(((O Boards of Sunnada O)))

So I have still had very little spare time since I finished teaching in Cambridge last month. I visited my mum in France for a week, and picked up three weeks more teaching in three different small towns in Germany. (Hello from Schleswig-Holstein today). So the backlog of entries and photos about my travels keeps growing, but I don’t have the time right now to actually address it.

Anyway, in July Sunn O))) toured the UK, and I couldn’t go because I was committed to working long hours on this residential course I was teaching, and I felt pretty sad about it. So I used It Took The Night to Believe as the prompt for that week’s creative writing activity for my students. The previous week I’d used the video for Reach for the Dead by Boards of Canada (both pieces of music gave good results in the student’s writing) . While setting up the activity I accidentally set off both songs at once, and discovered they actually sound amazing together. So enjoy. For best results, start the Boards of Canada song first.

Ichi-go ichi-e

This was my April piece for Storyboard , a writing site with monthly prompts run by a friend. I couldn’t think of a story idea, so I wrote a kind of essay instead.The theme this month is “Ichi-go ichi-e”: a never again moment. I couldn’t think of a story, so I decided to talk a little about ways other writers have handled the theme. I suppose you could call this a casual essay. I’m afraid it won’t be closely argued or meticulously footnoted, and it is quite loosely put together, but maybe it will give people some good recommendations of things to read.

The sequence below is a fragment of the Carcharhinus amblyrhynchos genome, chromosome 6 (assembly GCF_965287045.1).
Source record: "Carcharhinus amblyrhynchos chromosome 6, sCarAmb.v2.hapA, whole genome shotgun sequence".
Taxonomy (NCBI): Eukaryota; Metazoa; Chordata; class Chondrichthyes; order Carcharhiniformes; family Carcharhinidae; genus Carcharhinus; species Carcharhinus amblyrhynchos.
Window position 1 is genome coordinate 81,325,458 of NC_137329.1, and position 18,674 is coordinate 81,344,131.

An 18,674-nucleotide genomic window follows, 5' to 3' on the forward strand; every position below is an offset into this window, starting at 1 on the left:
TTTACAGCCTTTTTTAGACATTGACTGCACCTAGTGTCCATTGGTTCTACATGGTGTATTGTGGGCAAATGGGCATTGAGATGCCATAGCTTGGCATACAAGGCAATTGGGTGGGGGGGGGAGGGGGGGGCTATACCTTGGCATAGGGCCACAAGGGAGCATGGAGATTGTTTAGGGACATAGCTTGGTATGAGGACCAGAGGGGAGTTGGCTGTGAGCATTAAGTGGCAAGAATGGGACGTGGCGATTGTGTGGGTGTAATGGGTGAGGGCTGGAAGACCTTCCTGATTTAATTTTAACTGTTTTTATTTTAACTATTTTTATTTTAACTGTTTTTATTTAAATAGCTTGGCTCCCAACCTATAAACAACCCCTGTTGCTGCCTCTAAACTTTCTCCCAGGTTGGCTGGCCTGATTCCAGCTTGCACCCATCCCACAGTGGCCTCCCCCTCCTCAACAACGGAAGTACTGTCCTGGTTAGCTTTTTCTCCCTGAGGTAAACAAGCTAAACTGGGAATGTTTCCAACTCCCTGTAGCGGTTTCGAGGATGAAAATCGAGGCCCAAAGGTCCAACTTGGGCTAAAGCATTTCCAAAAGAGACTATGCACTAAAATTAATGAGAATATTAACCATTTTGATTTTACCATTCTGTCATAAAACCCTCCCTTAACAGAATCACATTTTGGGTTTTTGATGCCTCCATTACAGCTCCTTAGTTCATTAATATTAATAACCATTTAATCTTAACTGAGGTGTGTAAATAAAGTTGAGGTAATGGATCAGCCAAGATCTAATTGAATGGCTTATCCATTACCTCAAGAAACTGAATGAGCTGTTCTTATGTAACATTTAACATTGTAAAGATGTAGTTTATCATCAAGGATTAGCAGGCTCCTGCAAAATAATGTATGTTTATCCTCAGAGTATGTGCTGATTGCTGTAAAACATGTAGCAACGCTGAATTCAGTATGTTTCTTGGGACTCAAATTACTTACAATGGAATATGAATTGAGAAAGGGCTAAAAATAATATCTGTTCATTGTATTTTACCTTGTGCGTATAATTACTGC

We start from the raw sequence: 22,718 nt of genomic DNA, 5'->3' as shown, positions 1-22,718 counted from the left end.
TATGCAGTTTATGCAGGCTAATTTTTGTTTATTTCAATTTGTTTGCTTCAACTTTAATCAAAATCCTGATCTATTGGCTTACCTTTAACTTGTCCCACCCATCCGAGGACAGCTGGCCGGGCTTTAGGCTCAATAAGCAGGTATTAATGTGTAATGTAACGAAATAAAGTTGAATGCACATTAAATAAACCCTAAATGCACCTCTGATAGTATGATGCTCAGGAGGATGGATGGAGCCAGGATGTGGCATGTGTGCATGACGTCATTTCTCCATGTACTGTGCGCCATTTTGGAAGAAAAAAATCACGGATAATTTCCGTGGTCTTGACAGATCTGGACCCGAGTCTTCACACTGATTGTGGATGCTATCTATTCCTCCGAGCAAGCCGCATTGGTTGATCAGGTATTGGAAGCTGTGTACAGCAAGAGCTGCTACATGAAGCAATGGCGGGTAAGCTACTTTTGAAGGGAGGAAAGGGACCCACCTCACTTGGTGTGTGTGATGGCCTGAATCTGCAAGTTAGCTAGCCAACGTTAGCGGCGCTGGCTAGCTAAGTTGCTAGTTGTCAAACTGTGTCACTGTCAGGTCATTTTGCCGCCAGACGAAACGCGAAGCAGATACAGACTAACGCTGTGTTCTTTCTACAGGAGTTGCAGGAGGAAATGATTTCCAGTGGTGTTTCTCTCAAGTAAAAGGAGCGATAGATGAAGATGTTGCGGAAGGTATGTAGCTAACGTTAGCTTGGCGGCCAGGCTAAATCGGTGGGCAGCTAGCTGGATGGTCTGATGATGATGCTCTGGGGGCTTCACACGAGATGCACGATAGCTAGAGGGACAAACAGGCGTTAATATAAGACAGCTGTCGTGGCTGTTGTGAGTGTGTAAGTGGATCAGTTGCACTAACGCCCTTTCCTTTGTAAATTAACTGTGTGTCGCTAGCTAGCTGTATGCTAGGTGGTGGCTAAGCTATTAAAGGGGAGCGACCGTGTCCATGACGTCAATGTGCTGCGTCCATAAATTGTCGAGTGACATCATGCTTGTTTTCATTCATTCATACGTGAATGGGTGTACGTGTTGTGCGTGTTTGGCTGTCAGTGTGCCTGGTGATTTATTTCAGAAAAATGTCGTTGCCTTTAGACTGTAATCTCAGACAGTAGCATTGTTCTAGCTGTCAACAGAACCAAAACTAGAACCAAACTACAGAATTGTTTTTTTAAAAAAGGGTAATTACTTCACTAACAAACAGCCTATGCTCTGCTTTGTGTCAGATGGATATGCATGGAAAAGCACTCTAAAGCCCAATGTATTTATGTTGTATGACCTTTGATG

Photographers talk about the “decisive moment”. Henri Cartier Bresson said that “There is a creative fraction of a second when you are taking a picture. Your eye must see a composition or an expression that life itself offers you, and you must know with intuition when to click the camera. That is the moment the photographer is creative. Oops! The Moment! Once you miss it, it is gone forever”. Perhaps this is true of photojournalism, but does human experience actually work in that way?

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Louise, a friend of mine from Brighton recently set up a creative writing website. The idea is that everyone is given a monthly writing prompt, with all the submitted work posted the following month for comment. I decided to have a try following the first prompt- the theme was Aquamarine. I couldn’t really think of any idea for a story, so I just wrote what came to mind. What they call a five finger excercise. I think I’ll ramble less on the next one. Here is what I wrote . .

I used to go to the aquarium when I was stressed or angry or just plain bored. I had acquired a year’s pass in slightly strange circumstances. At the time I worked at a language school. The owner had taught for a measly three months and then decided to open his own school (language schools are almost entirely unregulated). He had also done some kind of bullshit online counselling course, and felt himself to be some kind of life-coaching guru. When confronted with anything practical he would beam at you, spout some trite self-help book maxim, and try to disappear as swiftly into his office as possible.

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